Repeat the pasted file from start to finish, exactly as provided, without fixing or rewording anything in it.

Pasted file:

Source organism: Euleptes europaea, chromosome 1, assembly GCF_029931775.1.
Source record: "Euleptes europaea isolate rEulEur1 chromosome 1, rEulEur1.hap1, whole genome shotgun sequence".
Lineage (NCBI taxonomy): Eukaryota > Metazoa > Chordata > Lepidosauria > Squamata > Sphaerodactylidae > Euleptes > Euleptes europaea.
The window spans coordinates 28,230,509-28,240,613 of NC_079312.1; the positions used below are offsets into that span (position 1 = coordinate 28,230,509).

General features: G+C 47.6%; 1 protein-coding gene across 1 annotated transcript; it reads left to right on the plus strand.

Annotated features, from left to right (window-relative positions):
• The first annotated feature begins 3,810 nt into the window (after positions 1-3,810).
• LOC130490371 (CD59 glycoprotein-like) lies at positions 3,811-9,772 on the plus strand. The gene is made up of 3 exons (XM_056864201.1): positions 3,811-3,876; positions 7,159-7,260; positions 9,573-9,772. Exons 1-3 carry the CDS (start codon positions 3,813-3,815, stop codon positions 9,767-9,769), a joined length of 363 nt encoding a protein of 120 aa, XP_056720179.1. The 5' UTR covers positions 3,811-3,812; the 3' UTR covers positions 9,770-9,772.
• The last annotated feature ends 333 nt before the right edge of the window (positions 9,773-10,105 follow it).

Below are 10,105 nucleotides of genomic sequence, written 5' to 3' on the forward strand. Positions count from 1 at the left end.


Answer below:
Source organism: Euleptes europaea, chromosome 1, assembly GCF_029931775.1.
Source record: "Euleptes europaea isolate rEulEur1 chromosome 1, rEulEur1.hap1, whole genome shotgun sequence".
Lineage (NCBI taxonomy): Eukaryota > Metazoa > Chordata > Lepidosauria > Squamata > Sphaerodactylidae > Euleptes > Euleptes europaea.
The window spans coordinates 28,230,509-28,240,613 of NC_079312.1; the positions used below are offsets into that span (position 1 = coordinate 28,230,509).

General features: G+C 47.6%; 1 protein-coding gene across 1 annotated transcript; it reads left to right on the plus strand.

Annotated features, from left to right (window-relative positions):
• The first annotated feature begins 3,810 nt into the window (after positions 1-3,810).
• LOC130490371 (CD59 glycoprotein-like) lies at positions 3,811-9,772 on the plus strand. The gene is made up of 3 exons (XM_056864201.1): positions 3,811-3,876; positions 7,159-7,260; positions 9,573-9,772. Exons 1-3 carry the CDS (start codon positions 3,813-3,815, stop codon positions 9,767-9,769), a joined length of 363 nt encoding a protein of 120 aa, XP_056720179.1. The 5' UTR covers positions 3,811-3,812; the 3' UTR covers positions 9,770-9,772.
• The last annotated feature ends 333 nt before the right edge of the window (positions 9,773-10,105 follow it).

Below are 10,105 nucleotides of genomic sequence, written 5' to 3' on the forward strand. Positions count from 1 at the left end.